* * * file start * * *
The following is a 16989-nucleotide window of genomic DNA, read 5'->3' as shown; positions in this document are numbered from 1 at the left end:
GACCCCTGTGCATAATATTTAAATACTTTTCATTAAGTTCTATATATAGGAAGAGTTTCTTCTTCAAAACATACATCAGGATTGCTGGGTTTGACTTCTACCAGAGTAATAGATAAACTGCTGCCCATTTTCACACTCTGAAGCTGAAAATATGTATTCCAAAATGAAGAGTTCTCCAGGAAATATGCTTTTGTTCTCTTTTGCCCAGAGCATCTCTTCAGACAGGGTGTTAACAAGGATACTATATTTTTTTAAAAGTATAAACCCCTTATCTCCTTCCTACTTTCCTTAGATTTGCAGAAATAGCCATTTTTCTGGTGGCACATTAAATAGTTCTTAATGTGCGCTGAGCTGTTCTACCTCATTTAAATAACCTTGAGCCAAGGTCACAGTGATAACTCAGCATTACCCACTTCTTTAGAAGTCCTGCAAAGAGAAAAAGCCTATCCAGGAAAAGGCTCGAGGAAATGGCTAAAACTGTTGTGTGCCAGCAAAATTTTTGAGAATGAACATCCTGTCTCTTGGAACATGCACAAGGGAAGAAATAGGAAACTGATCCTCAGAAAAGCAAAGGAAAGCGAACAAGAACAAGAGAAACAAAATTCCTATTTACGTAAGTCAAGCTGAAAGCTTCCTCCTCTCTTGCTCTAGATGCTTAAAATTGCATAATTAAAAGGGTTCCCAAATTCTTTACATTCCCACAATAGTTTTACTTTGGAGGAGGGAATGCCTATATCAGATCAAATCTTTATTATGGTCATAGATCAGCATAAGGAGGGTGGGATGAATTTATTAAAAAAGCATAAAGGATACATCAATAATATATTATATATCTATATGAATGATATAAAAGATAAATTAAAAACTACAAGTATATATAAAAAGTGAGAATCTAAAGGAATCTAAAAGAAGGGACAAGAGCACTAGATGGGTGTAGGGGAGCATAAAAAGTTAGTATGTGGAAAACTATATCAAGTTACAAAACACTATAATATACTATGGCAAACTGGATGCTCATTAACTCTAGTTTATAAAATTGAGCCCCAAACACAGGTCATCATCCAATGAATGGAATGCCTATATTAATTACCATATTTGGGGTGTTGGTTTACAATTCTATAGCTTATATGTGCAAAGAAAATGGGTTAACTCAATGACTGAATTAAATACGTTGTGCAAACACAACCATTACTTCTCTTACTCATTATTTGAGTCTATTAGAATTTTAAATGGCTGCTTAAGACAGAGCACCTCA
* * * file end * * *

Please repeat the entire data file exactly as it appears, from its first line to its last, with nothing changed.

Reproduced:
The following is a 16989-nucleotide window of genomic DNA, read 5'->3' as shown; positions in this document are numbered from 1 at the left end:
GACCCCTGTGCATAATATTTAAATACTTTTCATTAAGTTCTATATATAGGAAGAGTTTCTTCTTCAAAACATACATCAGGATTGCTGGGTTTGACTTCTACCAGAGTAATAGATAAACTGCTGCCCATTTTCACACTCTGAAGCTGAAAATATGTATTCCAAAATGAAGAGTTCTCCAGGAAATATGCTTTTGTTCTCTTTTGCCCAGAGCATCTCTTCAGACAGGGTGTTAACAAGGATACTATATTTTTTTAAAAGTATAAACCCCTTATCTCCTTCCTACTTTCCTTAGATTTGCAGAAATAGCCATTTTTCTGGTGGCACATTAAATAGTTCTTAATGTGCGCTGAGCTGTTCTACCTCATTTAAATAACCTTGAGCCAAGGTCACAGTGATAACTCAGCATTACCCACTTCTTTAGAAGTCCTGCAAAGAGAAAAAGCCTATCCAGGAAAAGGCTCGAGGAAATGGCTAAAACTGTTGTGTGCCAGCAAAATTTTTGAGAATGAACATCCTGTCTCTTGGAACATGCACAAGGGAAGAAATAGGAAACTGATCCTCAGAAAAGCAAAGGAAAGCGAACAAGAACAAGAGAAACAAAATTCCTATTTACGTAAGTCAAGCTGAAAGCTTCCTCCTCTCTTGCTCTAGATGCTTAAAATTGCATAATTAAAAGGGTTCCCAAATTCTTTACATTCCCACAATAGTTTTACTTTGGAGGAGGGAATGCCTATATCAGATCAAATCTTTATTATGGTCATAGATCAGCATAAGGAGGGTGGGATGAATTTATTAAAAAAGCATAAAGGATACATCAATAATATATTATATATCTATATGAATGATATAAAAGATAAATTAAAAACTACAAGTATATATAAAAAGTGAGAATCTAAAGGAATCTAAAAGAAGGGACAAGAGCACTAGATGGGTGTAGGGGAGCATAAAAAGTTAGTATGTGGAAAACTATATCAAGTTACAAAACACTATAATATACTATGGCAAACTGGATGCTCATTAACTCTAGTTTATAAAATTGAGCCCCAAACACAGGTCATCATCCAATGAATGGAATGCCTATATTAATTACCATATTTGGGGTGTTGGTTTACAATTCTATAGCTTATATGTGCAAAGAAAATGGGTTAACTCAATGACTGAATTAAATACGTTGTGCAAACACAACCATTACTTCTCTTACTCATTATTTGAGTCTATTAGAATTTTAAATGGCTGCTTAAGACAGAGCACCTCA